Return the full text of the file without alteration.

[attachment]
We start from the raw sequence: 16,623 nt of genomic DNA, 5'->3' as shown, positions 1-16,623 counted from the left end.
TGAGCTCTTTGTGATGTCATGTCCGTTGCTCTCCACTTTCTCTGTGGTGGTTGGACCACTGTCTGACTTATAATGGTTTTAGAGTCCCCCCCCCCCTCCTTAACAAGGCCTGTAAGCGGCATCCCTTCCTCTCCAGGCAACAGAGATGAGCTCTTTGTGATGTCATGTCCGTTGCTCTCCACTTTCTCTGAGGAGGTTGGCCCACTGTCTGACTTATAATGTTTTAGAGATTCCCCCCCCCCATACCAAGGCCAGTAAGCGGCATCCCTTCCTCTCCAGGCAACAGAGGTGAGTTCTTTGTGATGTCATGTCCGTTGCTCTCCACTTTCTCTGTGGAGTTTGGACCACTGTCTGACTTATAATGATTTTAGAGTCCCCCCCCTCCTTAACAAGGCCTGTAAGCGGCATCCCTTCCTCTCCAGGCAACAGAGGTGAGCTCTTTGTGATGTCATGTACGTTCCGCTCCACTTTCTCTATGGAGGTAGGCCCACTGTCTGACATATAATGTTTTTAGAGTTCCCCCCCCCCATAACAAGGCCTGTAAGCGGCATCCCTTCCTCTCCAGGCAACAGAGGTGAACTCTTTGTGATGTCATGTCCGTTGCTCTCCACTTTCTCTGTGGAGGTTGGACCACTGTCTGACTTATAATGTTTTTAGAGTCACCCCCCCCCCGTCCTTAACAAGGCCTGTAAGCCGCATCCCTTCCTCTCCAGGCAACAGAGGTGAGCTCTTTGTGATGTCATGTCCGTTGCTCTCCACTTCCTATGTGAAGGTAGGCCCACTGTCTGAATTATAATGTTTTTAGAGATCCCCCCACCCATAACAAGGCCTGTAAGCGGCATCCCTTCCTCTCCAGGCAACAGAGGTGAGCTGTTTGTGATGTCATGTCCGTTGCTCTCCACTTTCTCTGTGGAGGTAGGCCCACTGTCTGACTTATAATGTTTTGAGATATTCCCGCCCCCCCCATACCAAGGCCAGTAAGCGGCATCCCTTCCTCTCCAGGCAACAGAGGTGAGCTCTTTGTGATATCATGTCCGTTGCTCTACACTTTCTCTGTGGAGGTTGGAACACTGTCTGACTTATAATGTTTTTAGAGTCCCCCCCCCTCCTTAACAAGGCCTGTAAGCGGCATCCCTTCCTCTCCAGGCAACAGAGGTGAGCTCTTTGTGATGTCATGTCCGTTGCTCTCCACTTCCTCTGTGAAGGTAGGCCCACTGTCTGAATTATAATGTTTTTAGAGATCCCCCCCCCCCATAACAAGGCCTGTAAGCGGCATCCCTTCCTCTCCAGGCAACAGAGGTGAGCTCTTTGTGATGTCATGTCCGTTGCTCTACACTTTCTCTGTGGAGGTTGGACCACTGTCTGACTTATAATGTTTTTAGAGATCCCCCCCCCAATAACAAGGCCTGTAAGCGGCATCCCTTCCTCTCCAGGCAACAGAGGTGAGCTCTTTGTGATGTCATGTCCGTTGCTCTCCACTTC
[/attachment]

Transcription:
We start from the raw sequence: 16,623 nt of genomic DNA, 5'->3' as shown, positions 1-16,623 counted from the left end.
TGAGCTCTTTGTGATGTCATGTCCGTTGCTCTCCACTTTCTCTGTGGTGGTTGGACCACTGTCTGACTTATAATGGTTTTAGAGTCCCCCCCCCCCTCCTTAACAAGGCCTGTAAGCGGCATCCCTTCCTCTCCAGGCAACAGAGATGAGCTCTTTGTGATGTCATGTCCGTTGCTCTCCACTTTCTCTGAGGAGGTTGGCCCACTGTCTGACTTATAATGTTTTAGAGATTCCCCCCCCCCATACCAAGGCCAGTAAGCGGCATCCCTTCCTCTCCAGGCAACAGAGGTGAGTTCTTTGTGATGTCATGTCCGTTGCTCTCCACTTTCTCTGTGGAGTTTGGACCACTGTCTGACTTATAATGATTTTAGAGTCCCCCCCCTCCTTAACAAGGCCTGTAAGCGGCATCCCTTCCTCTCCAGGCAACAGAGGTGAGCTCTTTGTGATGTCATGTACGTTCCGCTCCACTTTCTCTATGGAGGTAGGCCCACTGTCTGACATATAATGTTTTTAGAGTTCCCCCCCCCCATAACAAGGCCTGTAAGCGGCATCCCTTCCTCTCCAGGCAACAGAGGTGAACTCTTTGTGATGTCATGTCCGTTGCTCTCCACTTTCTCTGTGGAGGTTGGACCACTGTCTGACTTATAATGTTTTTAGAGTCACCCCCCCCCCGTCCTTAACAAGGCCTGTAAGCCGCATCCCTTCCTCTCCAGGCAACAGAGGTGAGCTCTTTGTGATGTCATGTCCGTTGCTCTCCACTTCCTATGTGAAGGTAGGCCCACTGTCTGAATTATAATGTTTTTAGAGATCCCCCCACCCATAACAAGGCCTGTAAGCGGCATCCCTTCCTCTCCAGGCAACAGAGGTGAGCTGTTTGTGATGTCATGTCCGTTGCTCTCCACTTTCTCTGTGGAGGTAGGCCCACTGTCTGACTTATAATGTTTTGAGATATTCCCGCCCCCCCCATACCAAGGCCAGTAAGCGGCATCCCTTCCTCTCCAGGCAACAGAGGTGAGCTCTTTGTGATATCATGTCCGTTGCTCTACACTTTCTCTGTGGAGGTTGGAACACTGTCTGACTTATAATGTTTTTAGAGTCCCCCCCCCTCCTTAACAAGGCCTGTAAGCGGCATCCCTTCCTCTCCAGGCAACAGAGGTGAGCTCTTTGTGATGTCATGTCCGTTGCTCTCCACTTCCTCTGTGAAGGTAGGCCCACTGTCTGAATTATAATGTTTTTAGAGATCCCCCCCCCCCATAACAAGGCCTGTAAGCGGCATCCCTTCCTCTCCAGGCAACAGAGGTGAGCTCTTTGTGATGTCATGTCCGTTGCTCTACACTTTCTCTGTGGAGGTTGGACCACTGTCTGACTTATAATGTTTTTAGAGATCCCCCCCCCAATAACAAGGCCTGTAAGCGGCATCCCTTCCTCTCCAGGCAACAGAGGTGAGCTCTTTGTGATGTCATGTCCGTTGCTCTCCACTTC